Sunday, June 1, 2008

The Ministry of Happiness

In his book The Moral Economy of Labor, Dartmouth professor James Bernard Murphy argues that business, as it is currently practiced, is an obstacle to human happiness. His solution is to reorganize everything, from the division of labor to ownership and control.

Who should spearhead the grand redesign of our economy? Why, a government agency, of course. Murphy writes:

"Government should be concerned with the distribution of meaningful work not because of a putative right to such work but simply because meaningful work is so fundamental to human happiness and well-being. How should government go about the business of enhancing the opportunities for self-realization in work? The obstacles to self-realization are so deeply rooted in the institutions of our economy that only profound changes in the ownership and control of industry can create the opportunity for greater access to meaningful work. Government can play a significant though indirect role supporting institutional change in our economy -- change that might well be desirable even apart from its role in helping to create meaningful jobs."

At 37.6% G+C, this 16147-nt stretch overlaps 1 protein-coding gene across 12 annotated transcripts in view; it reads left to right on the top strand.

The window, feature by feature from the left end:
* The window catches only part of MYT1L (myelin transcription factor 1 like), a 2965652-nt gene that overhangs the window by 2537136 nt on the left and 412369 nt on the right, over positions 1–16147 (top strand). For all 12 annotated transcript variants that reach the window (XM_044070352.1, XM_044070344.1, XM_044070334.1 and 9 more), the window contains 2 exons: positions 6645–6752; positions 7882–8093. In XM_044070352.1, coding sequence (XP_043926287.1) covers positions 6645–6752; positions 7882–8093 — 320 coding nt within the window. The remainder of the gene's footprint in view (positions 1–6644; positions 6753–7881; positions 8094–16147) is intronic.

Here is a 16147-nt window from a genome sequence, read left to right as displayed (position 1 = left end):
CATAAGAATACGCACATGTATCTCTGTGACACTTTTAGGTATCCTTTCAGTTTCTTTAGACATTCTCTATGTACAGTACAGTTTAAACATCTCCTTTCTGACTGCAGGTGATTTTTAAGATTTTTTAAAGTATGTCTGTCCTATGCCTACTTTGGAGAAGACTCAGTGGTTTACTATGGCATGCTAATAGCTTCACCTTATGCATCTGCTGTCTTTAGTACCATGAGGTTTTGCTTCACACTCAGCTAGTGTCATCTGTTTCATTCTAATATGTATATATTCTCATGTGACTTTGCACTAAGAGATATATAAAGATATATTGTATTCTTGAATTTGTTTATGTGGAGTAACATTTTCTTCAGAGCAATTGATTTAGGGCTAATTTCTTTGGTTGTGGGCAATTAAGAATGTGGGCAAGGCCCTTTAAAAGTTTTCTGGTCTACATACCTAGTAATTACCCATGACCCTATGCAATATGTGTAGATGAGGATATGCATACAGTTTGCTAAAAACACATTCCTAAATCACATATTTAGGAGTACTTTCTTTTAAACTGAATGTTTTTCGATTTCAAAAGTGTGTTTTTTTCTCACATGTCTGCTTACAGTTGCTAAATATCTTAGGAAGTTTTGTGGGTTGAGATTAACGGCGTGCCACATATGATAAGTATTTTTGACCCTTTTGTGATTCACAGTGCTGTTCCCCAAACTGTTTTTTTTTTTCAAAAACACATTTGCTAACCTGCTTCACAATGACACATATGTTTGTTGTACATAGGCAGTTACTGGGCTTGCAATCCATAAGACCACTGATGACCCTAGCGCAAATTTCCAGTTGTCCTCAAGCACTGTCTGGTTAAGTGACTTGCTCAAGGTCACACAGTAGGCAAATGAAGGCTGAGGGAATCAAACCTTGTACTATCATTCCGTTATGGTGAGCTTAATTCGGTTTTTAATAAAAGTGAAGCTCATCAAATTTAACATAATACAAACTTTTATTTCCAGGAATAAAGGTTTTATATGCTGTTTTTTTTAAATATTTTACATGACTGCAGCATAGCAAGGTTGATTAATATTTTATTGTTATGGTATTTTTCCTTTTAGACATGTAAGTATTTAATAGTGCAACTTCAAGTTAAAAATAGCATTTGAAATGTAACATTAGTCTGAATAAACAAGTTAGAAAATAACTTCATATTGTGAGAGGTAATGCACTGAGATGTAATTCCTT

He should just call it what he wants it to be: The Ministry of Happiness.

This is a prime example of the intellectual threat to business. This is not the scribbling of some isolated philosopher. He teaches students at one of the most prestigious colleges in the world. His ideas influence the teaching of business and business ethics in many more universities around the world.

Here, a man who has never run a business presumes to recreate not just one business, but the whole social order.

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